Leading From a Heart at Peace

Podcast episode title graphic: Leading From a Heart at Peace Playing Full Out with Rita Hyland

Listen to the full podcast episode to learn what your exceptional solutions to daily problems are missing and what you must do BEFORE your best ideas are ever heard by people at work, at home, and in all areas of your life.

This may be a tough question, but have you ever found yourself wondering why are people not listening to your super strategy? Maybe you’ve offered several stellar solutions at work and are even delivering high performance, but you’re still not being advanced?  Or maybe you’ve told your kids exactly what they need to do to clean up after themselves at home, but nothing’s changing. If you know you can solve a big issue with a great solution, but you’re finding resistance from others, you’re in the right place.

Here’s the thing: it’s likely not that your solutions aren’t great. The problem is actually a common one I see with many top talented individuals when it comes to solving problems at home, at work, and in other areas of their lives.

THE PROBLEM

Too often the problem begins in our approach to solving a problem. We tend to approach problems with a mindset that believes that not only does the problem need to be fixed, but so does the other person. When we approach others as something that needs to be corrected, we’re leading from what is called a “Heart at War.”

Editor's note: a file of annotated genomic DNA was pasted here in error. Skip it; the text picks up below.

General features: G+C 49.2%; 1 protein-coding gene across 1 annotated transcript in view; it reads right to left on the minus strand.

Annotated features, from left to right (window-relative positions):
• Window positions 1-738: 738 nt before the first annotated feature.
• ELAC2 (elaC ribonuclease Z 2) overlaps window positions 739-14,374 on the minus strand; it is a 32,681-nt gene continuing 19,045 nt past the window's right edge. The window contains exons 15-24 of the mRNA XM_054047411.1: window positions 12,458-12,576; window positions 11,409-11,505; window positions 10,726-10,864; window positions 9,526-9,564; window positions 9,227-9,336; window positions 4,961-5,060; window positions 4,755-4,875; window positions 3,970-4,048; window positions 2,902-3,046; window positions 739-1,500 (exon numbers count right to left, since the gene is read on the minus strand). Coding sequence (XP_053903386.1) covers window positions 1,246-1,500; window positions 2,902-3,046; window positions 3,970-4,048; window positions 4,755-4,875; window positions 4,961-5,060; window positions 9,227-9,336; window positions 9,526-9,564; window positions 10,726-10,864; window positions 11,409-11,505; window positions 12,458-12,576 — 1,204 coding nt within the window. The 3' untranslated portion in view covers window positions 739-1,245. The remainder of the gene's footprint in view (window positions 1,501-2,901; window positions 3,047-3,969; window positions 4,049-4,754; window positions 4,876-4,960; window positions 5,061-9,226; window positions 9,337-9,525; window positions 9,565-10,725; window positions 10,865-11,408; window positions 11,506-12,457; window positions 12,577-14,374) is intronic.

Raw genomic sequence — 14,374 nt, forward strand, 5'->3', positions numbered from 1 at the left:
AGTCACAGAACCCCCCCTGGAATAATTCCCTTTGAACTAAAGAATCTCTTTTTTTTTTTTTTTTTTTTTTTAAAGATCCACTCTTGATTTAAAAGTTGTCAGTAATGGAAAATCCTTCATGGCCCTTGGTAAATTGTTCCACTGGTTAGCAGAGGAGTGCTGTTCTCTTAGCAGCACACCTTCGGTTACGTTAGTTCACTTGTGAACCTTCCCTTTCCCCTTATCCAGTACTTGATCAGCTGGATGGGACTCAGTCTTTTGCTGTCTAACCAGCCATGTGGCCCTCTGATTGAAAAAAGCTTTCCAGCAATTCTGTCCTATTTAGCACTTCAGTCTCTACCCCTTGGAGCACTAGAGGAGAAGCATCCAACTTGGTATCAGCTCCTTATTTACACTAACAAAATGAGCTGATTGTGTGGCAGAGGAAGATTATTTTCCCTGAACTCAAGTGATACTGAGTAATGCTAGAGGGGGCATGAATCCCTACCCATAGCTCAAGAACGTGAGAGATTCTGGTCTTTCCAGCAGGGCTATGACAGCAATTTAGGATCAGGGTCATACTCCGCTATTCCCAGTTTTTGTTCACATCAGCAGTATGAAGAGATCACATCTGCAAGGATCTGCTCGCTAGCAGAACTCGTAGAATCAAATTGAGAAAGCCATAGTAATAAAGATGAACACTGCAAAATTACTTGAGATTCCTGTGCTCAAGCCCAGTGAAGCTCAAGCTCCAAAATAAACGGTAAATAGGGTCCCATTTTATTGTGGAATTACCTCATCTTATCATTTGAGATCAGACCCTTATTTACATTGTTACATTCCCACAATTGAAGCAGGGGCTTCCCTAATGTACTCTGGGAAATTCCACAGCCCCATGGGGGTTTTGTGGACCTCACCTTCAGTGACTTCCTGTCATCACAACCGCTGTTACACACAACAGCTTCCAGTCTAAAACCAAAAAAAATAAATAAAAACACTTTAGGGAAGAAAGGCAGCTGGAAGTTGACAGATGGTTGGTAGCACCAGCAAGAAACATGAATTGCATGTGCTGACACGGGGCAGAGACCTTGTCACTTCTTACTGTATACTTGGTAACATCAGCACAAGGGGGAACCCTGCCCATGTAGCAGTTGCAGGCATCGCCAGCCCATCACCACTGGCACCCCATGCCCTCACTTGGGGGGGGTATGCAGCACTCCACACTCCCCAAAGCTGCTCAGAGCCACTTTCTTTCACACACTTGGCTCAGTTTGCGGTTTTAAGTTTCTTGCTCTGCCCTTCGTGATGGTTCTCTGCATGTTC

We feel we know better, that we are better, and that we deserve better. We then approach the other person from a place that’s filled with judgment, self-righteousness, and close-mindedness. A Heart at War sees others as “the problem.” Others are the roadblock on the path to the clear solution and are something that needs to be fixed – just like the problem.

This mindset approach immediately blocks our solutions from working. At best, the solution is diminished. At worst, the problem is dismissed.  As a result, we continue the circle of blame, justification, and disdain. 

THE SOLUTION